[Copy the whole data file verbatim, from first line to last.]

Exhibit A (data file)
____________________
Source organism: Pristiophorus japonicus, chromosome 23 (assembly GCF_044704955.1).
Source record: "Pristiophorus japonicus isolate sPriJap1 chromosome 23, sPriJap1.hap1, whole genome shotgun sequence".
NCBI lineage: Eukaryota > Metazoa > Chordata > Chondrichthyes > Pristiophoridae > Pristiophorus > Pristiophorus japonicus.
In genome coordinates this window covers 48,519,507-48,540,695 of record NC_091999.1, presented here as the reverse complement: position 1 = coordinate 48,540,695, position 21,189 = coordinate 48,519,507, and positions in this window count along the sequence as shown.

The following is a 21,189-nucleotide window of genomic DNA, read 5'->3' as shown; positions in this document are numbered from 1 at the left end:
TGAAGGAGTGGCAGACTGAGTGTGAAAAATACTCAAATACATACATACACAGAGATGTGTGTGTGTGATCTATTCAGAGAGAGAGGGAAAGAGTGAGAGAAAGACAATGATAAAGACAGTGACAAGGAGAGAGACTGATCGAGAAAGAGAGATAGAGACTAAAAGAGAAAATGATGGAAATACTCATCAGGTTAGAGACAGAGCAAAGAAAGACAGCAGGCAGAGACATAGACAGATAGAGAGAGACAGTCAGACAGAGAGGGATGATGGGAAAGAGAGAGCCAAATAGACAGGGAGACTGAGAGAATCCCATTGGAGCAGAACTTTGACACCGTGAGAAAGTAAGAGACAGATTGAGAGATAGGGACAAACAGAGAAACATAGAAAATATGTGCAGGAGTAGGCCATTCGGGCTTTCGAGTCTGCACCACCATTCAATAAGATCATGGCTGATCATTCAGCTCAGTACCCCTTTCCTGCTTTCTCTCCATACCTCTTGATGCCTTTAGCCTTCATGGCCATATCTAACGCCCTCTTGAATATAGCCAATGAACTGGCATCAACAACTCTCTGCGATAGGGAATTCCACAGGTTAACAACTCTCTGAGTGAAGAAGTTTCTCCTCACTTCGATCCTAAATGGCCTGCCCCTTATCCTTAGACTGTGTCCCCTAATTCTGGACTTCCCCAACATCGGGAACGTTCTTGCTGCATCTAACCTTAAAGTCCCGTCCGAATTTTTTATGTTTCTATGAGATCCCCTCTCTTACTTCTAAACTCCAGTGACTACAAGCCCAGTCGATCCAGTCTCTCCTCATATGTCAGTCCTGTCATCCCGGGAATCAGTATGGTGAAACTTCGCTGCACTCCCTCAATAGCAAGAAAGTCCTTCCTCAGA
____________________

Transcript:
Source organism: Pristiophorus japonicus, chromosome 23 (assembly GCF_044704955.1).
Source record: "Pristiophorus japonicus isolate sPriJap1 chromosome 23, sPriJap1.hap1, whole genome shotgun sequence".
NCBI lineage: Eukaryota > Metazoa > Chordata > Chondrichthyes > Pristiophoridae > Pristiophorus > Pristiophorus japonicus.
In genome coordinates this window covers 48,519,507-48,540,695 of record NC_091999.1, presented here as the reverse complement: position 1 = coordinate 48,540,695, position 21,189 = coordinate 48,519,507, and positions in this window count along the sequence as shown.

The following is a 21,189-nucleotide window of genomic DNA, read 5'->3' as shown; positions in this document are numbered from 1 at the left end:
TGAAGGAGTGGCAGACTGAGTGTGAAAAATACTCAAATACATACATACACAGAGATGTGTGTGTGTGATCTATTCAGAGAGAGAGGGAAAGAGTGAGAGAAAGACAATGATAAAGACAGTGACAAGGAGAGAGACTGATCGAGAAAGAGAGATAGAGACTAAAAGAGAAAATGATGGAAATACTCATCAGGTTAGAGACAGAGCAAAGAAAGACAGCAGGCAGAGACATAGACAGATAGAGAGAGACAGTCAGACAGAGAGGGATGATGGGAAAGAGAGAGCCAAATAGACAGGGAGACTGAGAGAATCCCATTGGAGCAGAACTTTGACACCGTGAGAAAGTAAGAGACAGATTGAGAGATAGGGACAAACAGAGAAACATAGAAAATATGTGCAGGAGTAGGCCATTCGGGCTTTCGAGTCTGCACCACCATTCAATAAGATCATGGCTGATCATTCAGCTCAGTACCCCTTTCCTGCTTTCTCTCCATACCTCTTGATGCCTTTAGCCTTCATGGCCATATCTAACGCCCTCTTGAATATAGCCAATGAACTGGCATCAACAACTCTCTGCGATAGGGAATTCCACAGGTTAACAACTCTCTGAGTGAAGAAGTTTCTCCTCACTTCGATCCTAAATGGCCTGCCCCTTATCCTTAGACTGTGTCCCCTAATTCTGGACTTCCCCAACATCGGGAACGTTCTTGCTGCATCTAACCTTAAAGTCCCGTCCGAATTTTTTATGTTTCTATGAGATCCCCTCTCTTACTTCTAAACTCCAGTGACTACAAGCCCAGTCGATCCAGTCTCTCCTCATATGTCAGTCCTGTCATCCCGGGAATCAGTATGGTGAAACTTCGCTGCACTCCCTCAATAGCAAGAAAGTCCTTCCTCAGA